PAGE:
The Coupling Between Grazing and Detritus Food Chains and the Strength of Trophic Cascades Across a Gradient of Nutrient Enrichment
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A minimal food web model was constructed comprising one grazing and one detritus food chain coupled by nutrient cycling and generalist carnivores to investigate how prey preference by carnivores may affect the strength of trophic cascades across a gradient of nutrient enrichment. The equilibrium or mean abundance of each food web component and the magnitude of the carnivore effect on lower trophic levels were calculated for different values of the prey preference and nutrient input parameters. Our model predicts that nutrient enrichment increases the mean abundances of carnivores, autotrophs and detritus, but the magnitude of this effect is dependent on the prey preference term. On the other hand, herbivores and detritivores are relatively unaffected by enrichment but are strongly affected by carnivore preference. Carnivores have a negative effect on herbivores and a positive effect on autotrophs and detritus, whereas the effect on detritivores can be both positive and negative. At high preference for herbivores, carnivores have a positive effect on detritivores, because the positive effect of increased detritus availability due to reduced herbivore grazing outweighs the negative effect of predation. At high preference for detritivores, the balance is changed in the other direction. We argue that in systems where authochtonous primary production is the major source of detritus, herbivores can control the rates of detritus production and have indirect effects on detritivores, which may feed back into effects on herbivores through their shared enemies. This positive feedback is probably one mechanism affecting the resilience of alternative stable states in shallow lakes.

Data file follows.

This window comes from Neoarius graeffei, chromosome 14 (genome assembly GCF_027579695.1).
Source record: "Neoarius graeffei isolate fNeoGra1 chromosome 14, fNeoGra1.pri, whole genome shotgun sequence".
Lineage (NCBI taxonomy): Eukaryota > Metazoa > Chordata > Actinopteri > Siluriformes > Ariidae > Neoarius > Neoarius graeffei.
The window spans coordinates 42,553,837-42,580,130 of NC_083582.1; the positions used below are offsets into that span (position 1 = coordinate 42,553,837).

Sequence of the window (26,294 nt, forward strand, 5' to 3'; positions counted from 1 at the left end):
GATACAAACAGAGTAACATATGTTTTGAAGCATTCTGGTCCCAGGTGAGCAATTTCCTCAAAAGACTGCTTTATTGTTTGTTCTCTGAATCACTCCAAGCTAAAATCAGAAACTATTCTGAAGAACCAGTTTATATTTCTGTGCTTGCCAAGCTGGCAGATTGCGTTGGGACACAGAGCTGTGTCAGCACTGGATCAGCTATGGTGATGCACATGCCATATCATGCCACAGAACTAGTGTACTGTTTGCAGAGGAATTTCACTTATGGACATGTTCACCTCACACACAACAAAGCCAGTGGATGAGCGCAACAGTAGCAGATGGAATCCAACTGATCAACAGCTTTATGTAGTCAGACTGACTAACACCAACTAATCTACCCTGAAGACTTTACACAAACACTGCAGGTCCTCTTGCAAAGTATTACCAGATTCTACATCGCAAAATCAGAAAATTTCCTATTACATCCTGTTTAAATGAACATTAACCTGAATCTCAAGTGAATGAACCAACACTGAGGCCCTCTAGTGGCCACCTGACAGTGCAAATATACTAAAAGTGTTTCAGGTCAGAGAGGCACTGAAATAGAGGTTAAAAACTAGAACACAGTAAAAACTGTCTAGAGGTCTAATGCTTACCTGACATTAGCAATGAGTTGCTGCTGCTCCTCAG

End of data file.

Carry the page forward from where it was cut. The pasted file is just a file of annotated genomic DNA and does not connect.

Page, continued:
Keywordsadaptive foraging, eutrophication, food webs, habitat coupling, nutrient cycling, shallow lakes, trophic dynamics
We would like to thank Kathryn Cottingham, Donald DeAngelis, Claire de Mazancourt, Jean Paul Metzger, Egbert van Nes and two anonymous reviewers for their valuable suggestions to improve the manuscript. Financial support to JLA was received from the Brazilian Postgraduate Agency (CAPES) and the Swedish Foundation for International Cooperation in Research and Higher Education (STINT). J.R. was financially supported by the Swedish Research Council for Forestry and Agriculture and the Nordic Academy for Graduate Training (NorFA). We also thank Wilhelm Granéli and STINT for making the trip of J.R. to Brazil possible.
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